USC Football: How Lane Kiffin Can Build a Championship Team Around Max Browne

Rick McMahan@@RickMcMahanSenior Writer IApril 2, 2013

As true freshman quarterback Max Browne learns the nuances of the college game, his head coach, Lane Kiffin, continues to heap praise on the precocious, young gunslinger.

And with good reason, too. Guys like Browne do not come around all that often and when the 5-star prospect gave his pledge to the Trojans last year, it signaled that USC’s future at the position would be solid for years to come.

So far, Browne has been as good as advertised, and while he may not see the field of play with any regularity in 2013, there is little doubt he will be front and center leading the Trojans sooner rather than later.

However, when discussing the future with Browne, this is a story of many “ifs” and “maybes.”

Can Browne live up to the hype, and if he does, will USC be able to surround him with players that can find success this year and beyond?

And perhaps the biggest question of all is if the Trojans struggle this season, will his head coach still be around to witness a renaissance under young Max?

If Lane Kiffin does stick around, it will be because he guided USC to a rebound year in 2013.

It is with this assumption that we now look at how Max Browne can succeed while he plies his trade at USC.

A successful season this year will naturally help with recruiting, which is nearing the end of a three-year run of sanctions that cost the Trojans' 30 scholarships.

Depending on how the offensive line performs in 2013, the first order of business to ensure success for Browne is to bolster the “big uglies” who protect him.

But even if the O-line does well this year, USC loses the entire right side of that line with the graduation of guard John Martinez and tackle Kevin Graf.

The Trojans do have some talented players waiting to step in but it remains to be seen if guys like Jordan Simmons, Zach Banner, Chad Wheeler and Cyrus Hobbi can get the job done.

So recruiting offensive linemen for the future will help Browne down the road to be certain.

But even if Browne receives a boatload of protection, he still has to find receivers to throw the ball to, and it is almost guaranteed that one of those guys won’t be named Marqise Lee.

Lee, USC’s sole All-American in 2012, almost certainly will be gone to the NFL by the time Browne lines up under center with any regularity.

This is not to say the cupboard will be empty, however.

True sophomore Nelson Agholor has shown all of the characteristics of a great one, and junior George Farmer Jr. along with talented receivers Victor Blackwell, Darreus Rogers and incoming freshman Steven Mitchell will all still be around.

And while either one or both of USC’s talented tight ends, Xavier Grimble and Randall Telfer, may be gone after this year, Jalen Cope-Fitzpatrick will be there to take their place.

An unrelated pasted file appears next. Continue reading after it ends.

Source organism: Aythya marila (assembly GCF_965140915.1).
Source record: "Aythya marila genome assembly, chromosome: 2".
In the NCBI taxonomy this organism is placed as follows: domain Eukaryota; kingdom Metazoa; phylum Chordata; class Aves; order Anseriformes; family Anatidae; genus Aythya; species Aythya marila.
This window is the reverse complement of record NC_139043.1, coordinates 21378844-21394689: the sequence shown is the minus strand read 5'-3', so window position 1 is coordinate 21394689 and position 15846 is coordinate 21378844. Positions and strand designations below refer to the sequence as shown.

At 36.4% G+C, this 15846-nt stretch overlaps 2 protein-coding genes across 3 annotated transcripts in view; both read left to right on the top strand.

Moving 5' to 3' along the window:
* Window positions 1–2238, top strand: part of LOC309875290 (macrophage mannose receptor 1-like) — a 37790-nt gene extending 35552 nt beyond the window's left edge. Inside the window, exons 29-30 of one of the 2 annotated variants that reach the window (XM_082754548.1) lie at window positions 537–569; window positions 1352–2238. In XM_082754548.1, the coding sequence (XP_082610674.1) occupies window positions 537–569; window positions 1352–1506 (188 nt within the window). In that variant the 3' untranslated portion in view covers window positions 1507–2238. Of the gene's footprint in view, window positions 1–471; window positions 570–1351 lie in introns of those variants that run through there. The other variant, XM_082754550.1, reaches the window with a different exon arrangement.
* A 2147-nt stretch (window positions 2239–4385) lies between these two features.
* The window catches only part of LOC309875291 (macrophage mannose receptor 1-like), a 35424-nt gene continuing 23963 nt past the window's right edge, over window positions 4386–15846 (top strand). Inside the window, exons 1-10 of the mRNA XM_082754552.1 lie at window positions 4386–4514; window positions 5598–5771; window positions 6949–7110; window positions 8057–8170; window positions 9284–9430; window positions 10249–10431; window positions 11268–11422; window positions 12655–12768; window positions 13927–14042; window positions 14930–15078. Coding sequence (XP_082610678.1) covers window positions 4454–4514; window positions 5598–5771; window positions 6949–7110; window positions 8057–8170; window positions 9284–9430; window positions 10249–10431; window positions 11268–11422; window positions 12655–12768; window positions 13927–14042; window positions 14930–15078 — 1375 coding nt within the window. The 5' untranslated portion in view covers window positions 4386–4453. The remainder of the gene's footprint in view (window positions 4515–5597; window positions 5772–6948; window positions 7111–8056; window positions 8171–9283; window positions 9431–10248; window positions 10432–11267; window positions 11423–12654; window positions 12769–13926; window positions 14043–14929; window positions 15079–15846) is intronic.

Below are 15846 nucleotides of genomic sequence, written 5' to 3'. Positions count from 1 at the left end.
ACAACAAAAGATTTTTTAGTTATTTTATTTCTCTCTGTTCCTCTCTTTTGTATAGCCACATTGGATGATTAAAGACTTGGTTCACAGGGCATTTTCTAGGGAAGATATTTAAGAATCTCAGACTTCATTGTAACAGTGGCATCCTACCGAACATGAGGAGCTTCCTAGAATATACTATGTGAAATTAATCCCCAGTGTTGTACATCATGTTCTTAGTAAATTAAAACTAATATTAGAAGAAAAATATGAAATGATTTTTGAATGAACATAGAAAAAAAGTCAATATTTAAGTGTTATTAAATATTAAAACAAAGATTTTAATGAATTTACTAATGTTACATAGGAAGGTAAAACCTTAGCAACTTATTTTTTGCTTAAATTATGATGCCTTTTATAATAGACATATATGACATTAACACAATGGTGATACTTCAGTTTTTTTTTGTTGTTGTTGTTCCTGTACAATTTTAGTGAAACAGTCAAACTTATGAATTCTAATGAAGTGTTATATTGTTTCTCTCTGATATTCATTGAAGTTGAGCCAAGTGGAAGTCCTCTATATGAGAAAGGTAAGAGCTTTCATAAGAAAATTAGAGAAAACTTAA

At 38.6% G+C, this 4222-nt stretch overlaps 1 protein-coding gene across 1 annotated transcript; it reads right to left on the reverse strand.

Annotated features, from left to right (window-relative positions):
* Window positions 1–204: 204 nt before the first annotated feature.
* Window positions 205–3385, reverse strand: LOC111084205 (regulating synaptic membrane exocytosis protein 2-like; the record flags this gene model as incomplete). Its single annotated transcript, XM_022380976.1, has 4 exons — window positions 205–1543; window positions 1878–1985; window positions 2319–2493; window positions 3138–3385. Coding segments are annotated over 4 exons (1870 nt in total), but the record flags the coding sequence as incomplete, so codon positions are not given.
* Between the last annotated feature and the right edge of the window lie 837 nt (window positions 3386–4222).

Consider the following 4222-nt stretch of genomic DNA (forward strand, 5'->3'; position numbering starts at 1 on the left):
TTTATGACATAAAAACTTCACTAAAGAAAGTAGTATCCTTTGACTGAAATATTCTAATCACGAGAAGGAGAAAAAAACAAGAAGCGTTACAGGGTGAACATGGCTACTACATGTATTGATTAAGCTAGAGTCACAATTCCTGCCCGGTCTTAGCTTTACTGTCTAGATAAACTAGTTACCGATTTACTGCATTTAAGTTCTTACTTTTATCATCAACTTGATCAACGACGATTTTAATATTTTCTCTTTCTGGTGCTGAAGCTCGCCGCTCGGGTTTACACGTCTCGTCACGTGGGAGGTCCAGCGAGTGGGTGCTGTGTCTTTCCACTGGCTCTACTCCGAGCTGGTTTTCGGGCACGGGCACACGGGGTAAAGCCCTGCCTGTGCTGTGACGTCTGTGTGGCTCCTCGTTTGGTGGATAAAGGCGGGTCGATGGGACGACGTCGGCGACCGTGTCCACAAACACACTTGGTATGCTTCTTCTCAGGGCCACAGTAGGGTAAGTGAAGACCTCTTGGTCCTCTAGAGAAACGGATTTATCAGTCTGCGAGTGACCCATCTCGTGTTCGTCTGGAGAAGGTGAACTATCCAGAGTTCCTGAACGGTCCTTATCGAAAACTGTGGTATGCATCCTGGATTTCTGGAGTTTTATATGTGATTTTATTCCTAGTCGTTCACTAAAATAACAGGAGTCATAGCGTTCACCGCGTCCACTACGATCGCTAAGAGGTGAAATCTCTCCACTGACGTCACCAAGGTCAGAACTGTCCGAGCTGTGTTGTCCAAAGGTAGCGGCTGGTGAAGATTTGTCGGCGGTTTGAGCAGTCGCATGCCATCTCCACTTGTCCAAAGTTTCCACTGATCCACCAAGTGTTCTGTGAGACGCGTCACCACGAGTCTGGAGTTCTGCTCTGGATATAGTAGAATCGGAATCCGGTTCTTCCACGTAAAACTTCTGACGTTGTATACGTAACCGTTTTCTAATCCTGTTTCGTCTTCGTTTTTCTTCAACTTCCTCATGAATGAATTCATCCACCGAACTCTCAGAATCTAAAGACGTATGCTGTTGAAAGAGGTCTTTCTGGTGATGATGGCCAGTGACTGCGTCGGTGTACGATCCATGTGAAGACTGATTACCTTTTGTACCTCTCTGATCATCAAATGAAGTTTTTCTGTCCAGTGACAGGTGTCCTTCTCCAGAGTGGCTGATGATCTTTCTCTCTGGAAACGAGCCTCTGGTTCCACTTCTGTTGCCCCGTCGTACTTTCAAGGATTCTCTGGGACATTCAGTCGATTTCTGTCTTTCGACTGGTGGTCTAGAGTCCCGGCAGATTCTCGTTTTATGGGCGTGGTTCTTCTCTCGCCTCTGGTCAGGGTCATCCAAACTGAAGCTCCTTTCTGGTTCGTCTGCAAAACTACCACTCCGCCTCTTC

So far, so good. But a championship team is not built on the pass alone, so who will be there to take pressure off of the passing game by toting the rock?

Here the Trojans are looking good with running backs Tre Madden, Buck Allen, Justin Davis and incoming freshman Ty Isaac all waiting to make their marks for the Trojans during the “Browne era.”

When looking at the offensive side of the ball in 2014 and beyond, the talent surrounding Browne certainly appears to have the capability of delivering a championship to the Trojans.

However, it takes a complete effort on both sides of the ball to win championships, and this means the defense will have to be stout win a championship (or two) with Max Browne running the show.

To that end, USC will have to replace both defensive ends (Devon Kennard and Morgan Breslin) after 2013.

And on the interior of the line, George Uko may go pro if he has a memorable season this year as many expect.

To accommodate these expected losses, the Trojans will make the defense their primary area of focus in recruiting this year.

If they are successful in that endeavor and if the guys they sign can contribute in a timely manner, USC can return to the kind of defense that was a hallmark of the glory days of Pete Carroll.

Meanwhile, a questionable secondary in 2013 will have to find a way to become a strength in 2014, or it won’t matter how good the front seven is.

But perhaps the biggest concern of all is whether or not USC will have the depth needed to field a contender during the Max Browne years, and it is in this area that the greatest obstacle will be encountered.

Despite the Trojans having put their scholarship restrictions behind them by the time Browne takes the reigns, USC will need time to stock quality players for rotation purposes.

For certain, 2014 will require the blessings of good health to their front line players because depth will not be a strong point for the Trojans that year.

So in answering the question of whether or not Max Browne can win any championships for the Trojans during his stay, the answer is a qualified “yes” but probably not until 2015 or so.

A better question is whether his head coach will be around to see it.

And that is another story altogether.


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